Brooke County farmers’ market kicks off today
Area residents have an opportunity to purchase fresh fruits and vegetables and other locally produced goods with the return of the Brooke County Farmers’ Market.
The markets will begin today from 4 p.m. to 6 p.m. at a new Follansbee location, the Tractor Supply store, and continue on the same hours each Wednesday on an alternating basis with the Wellsburg site outside Unity Apartments on state Route 2.
Farmers’ markets also will be held monthly at the corner of Ross and Main streets in Bethany, with the first to be held from 10 a.m. to 12:30 p.m. today. Other Saturday markets will be held Aug. 16 and Sept. 13, while markets also are planned from 4 p.m. to 6:30 p.m. on the last Thursdays in July, August and September.
The Aug. 28 market in Bethany will coincide with a family night that will include homemade ice cream, roasted corn, music, games and other activities.
Markets will be held at the three sites through fall, pending the harvest season.
Ruth Brown, coordinator for the markets, said the three winners of the Kids Garden Club contest sponsored by the Brooke County Farmers’ Market board of directors will be invited to be recognized at the family night.
Earlier this year the group invited children in primary school to try planting their own gardens and to submit photos to be posted on the group’s Facebook page. Officials with Main Street Bank have agreed to provide $50 to each of three children whose gardens are most successful.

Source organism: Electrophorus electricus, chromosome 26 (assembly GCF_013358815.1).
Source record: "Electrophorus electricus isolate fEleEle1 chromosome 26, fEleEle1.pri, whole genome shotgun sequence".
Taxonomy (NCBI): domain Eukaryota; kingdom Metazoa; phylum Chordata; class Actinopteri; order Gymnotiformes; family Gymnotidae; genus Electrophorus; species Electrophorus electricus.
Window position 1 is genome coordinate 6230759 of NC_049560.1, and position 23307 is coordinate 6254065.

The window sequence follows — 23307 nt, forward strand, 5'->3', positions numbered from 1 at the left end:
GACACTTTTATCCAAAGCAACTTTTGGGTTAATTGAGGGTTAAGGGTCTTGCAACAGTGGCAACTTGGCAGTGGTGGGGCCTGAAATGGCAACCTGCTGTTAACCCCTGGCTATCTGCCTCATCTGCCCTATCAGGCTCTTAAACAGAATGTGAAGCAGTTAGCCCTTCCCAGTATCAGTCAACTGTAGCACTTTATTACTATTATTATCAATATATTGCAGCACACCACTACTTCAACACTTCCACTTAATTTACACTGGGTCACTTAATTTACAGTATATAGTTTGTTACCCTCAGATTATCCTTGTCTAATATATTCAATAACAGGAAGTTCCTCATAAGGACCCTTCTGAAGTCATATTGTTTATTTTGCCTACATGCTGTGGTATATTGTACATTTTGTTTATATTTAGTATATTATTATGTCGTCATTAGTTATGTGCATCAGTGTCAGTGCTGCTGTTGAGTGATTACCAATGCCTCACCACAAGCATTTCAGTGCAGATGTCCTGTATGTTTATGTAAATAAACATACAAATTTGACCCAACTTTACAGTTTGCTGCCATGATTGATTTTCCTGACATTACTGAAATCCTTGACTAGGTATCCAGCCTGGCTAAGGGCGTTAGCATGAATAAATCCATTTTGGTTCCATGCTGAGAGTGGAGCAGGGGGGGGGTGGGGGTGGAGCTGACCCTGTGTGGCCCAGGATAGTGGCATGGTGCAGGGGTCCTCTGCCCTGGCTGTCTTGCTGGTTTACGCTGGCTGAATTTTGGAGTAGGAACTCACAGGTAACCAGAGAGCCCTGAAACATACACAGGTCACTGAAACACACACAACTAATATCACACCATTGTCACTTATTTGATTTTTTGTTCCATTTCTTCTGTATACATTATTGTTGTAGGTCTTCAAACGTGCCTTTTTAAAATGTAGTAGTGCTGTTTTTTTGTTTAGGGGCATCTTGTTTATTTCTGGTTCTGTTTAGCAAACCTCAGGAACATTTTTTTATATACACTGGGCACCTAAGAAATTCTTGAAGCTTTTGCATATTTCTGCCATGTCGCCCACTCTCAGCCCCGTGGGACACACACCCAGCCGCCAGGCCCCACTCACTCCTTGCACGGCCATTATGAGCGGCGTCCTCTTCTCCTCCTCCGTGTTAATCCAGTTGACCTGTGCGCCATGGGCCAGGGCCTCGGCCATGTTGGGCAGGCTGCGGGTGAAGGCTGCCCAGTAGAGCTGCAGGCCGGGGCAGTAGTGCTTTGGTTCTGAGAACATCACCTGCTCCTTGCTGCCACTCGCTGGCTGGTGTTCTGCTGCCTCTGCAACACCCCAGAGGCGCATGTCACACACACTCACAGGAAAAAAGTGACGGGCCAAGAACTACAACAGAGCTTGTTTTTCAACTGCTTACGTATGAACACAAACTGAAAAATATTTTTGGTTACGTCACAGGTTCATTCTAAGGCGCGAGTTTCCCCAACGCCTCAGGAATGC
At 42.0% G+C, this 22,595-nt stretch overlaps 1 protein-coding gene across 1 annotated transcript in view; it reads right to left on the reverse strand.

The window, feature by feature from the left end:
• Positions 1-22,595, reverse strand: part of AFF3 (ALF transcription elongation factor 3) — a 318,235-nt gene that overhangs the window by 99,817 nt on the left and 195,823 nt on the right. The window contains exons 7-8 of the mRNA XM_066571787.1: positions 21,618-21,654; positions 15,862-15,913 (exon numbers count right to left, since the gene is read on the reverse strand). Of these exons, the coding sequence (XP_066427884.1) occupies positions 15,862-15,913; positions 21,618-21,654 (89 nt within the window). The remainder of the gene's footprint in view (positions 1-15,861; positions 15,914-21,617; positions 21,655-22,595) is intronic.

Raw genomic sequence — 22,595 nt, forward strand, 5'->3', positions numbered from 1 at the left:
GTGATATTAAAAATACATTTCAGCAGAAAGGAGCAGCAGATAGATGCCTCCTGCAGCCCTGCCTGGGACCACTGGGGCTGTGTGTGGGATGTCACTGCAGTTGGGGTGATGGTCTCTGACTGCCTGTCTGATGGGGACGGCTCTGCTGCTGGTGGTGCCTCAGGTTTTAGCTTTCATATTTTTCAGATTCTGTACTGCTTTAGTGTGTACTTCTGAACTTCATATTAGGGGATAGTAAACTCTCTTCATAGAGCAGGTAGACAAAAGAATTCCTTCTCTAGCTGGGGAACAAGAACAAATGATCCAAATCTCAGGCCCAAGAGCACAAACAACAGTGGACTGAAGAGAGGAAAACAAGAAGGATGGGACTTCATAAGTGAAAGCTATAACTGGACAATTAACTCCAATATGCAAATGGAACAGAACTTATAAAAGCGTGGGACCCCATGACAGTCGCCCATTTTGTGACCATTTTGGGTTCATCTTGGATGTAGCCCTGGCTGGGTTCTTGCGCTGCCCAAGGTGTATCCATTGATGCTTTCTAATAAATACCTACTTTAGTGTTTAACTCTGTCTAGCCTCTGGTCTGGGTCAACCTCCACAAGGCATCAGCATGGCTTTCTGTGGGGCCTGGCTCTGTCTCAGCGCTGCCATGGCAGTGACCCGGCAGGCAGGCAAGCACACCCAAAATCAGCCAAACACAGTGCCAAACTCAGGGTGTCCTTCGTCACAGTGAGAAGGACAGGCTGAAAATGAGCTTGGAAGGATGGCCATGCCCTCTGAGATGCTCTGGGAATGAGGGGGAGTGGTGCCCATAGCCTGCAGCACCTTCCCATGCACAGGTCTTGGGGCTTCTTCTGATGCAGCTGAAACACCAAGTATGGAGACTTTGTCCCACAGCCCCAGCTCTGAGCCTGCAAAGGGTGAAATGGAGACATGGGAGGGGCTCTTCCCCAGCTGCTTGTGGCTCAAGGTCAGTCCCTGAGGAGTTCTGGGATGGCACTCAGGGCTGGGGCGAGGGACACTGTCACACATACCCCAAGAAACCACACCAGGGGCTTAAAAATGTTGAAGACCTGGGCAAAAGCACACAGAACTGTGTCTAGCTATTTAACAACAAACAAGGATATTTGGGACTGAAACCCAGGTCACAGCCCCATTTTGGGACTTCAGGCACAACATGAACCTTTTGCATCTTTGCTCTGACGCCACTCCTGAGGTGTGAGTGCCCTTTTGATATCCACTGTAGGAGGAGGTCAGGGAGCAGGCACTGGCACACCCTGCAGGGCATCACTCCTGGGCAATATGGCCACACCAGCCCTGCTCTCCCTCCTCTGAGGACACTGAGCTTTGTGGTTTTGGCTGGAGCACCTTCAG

Last year Brown, a regular vendor at the markets, and farmers Britney Hervey Farris of Wellsburg and Dale Brant of New Manchester teamed to form the board of directors to recruit more vendors for it.
The three also expanded the locations to include Bethany.
The markets are open to vendors who live within a 50-mile radius of Brooke County’s borders. At least 70 percent of what they sell must be their own produce and the rest must be purchased within a 50-mile radius.
Vendors also may sell crafts, baked goods and jellies, jams and other canned produce, but all must be made by them.
Those interested in participating may call Brown at (304) 374-2164.
Farris and her husband, Charlie, have harvested hundreds of potatoes on the farm established by Hervey’s family in 1770 and passed down from generation to generation. They also are growing sweet corn, tomatoes, peppers, cabbage, green beans and zucchini.
“This year we really expanded growing tomatoes, peppers, potatoes and some other produce for (local restaurant) Spicy Gringos. My husband and I both enjoy carrying on our agriculture heritage and spending time working in the fields together. It is a lot of work but something we are proud of. We hope to continue to grow our farm,” Farris said.